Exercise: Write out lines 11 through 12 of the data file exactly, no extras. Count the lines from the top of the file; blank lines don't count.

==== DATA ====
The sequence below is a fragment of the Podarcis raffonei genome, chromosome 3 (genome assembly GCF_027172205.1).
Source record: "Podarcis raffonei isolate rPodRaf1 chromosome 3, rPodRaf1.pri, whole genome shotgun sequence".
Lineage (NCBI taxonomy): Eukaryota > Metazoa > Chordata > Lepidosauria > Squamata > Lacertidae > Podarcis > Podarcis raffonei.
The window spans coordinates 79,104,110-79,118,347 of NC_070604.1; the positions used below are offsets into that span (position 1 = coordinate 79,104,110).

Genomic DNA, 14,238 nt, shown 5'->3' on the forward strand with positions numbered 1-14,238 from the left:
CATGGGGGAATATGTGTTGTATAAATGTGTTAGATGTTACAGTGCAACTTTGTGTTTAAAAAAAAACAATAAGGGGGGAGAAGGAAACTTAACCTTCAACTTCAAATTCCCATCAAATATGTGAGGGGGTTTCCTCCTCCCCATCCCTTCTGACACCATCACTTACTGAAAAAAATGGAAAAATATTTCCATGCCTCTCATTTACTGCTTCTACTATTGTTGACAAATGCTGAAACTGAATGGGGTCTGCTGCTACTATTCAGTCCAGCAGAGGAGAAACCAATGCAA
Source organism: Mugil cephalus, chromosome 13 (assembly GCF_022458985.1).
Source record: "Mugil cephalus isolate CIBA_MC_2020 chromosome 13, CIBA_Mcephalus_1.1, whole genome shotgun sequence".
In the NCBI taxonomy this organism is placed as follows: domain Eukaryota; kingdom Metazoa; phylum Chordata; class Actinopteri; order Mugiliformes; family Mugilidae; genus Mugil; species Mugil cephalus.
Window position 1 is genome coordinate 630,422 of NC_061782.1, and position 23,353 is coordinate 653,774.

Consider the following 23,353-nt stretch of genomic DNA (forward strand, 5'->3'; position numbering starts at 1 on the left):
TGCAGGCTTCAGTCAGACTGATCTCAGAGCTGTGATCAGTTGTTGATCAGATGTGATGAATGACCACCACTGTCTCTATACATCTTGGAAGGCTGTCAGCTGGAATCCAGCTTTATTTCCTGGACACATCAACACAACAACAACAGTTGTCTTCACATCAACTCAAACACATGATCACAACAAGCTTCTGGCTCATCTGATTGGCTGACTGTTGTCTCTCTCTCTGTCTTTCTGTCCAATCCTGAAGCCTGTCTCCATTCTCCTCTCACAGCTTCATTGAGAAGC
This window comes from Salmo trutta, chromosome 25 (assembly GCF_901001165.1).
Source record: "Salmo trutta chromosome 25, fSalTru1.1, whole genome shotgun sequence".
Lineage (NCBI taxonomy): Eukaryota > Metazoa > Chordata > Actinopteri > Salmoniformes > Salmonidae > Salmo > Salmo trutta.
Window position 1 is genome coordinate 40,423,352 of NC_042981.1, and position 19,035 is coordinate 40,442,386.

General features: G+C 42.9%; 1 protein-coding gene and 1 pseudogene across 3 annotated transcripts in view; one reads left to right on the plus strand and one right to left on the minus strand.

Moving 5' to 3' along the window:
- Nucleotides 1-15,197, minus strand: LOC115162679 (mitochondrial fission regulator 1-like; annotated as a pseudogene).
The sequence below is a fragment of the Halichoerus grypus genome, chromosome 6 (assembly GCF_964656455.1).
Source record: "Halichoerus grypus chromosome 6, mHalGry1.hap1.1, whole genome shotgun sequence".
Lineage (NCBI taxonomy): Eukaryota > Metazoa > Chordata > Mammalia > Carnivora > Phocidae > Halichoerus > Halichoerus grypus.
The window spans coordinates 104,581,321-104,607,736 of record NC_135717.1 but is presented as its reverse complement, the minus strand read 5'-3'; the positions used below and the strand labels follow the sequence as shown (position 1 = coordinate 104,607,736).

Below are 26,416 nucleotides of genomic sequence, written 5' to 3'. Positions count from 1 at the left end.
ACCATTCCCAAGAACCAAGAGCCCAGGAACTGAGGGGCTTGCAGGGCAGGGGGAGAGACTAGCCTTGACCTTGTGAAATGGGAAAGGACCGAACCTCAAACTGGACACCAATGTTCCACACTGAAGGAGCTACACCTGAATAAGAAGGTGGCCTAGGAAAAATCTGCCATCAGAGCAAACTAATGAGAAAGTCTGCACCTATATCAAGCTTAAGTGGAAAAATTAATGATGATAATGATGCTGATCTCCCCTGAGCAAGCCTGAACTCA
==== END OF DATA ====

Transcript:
Consider the following 23,353-nt stretch of genomic DNA (forward strand, 5'->3'; position numbering starts at 1 on the left):
TGCAGGCTTCAGTCAGACTGATCTCAGAGCTGTGATCAGTTGTTGATCAGATGTGATGAATGACCACCACTGTCTCTATACATCTTGGAAGGCTGTCAGCTGGAATCCAGCTTTATTTCCTGGACACATCAACACAACAACAACAGTTGTCTTCACATCAACTCAAACACATGATCACAACAAGCTTCTGGCTCATCTGATTGGCTGACTGTTGTCTCTCTCTCTGTCTTTCTGTCCAATCCTGAAGCCTGTCTCCATTCTCCTCTCACAGCTTCATTGAGAAGC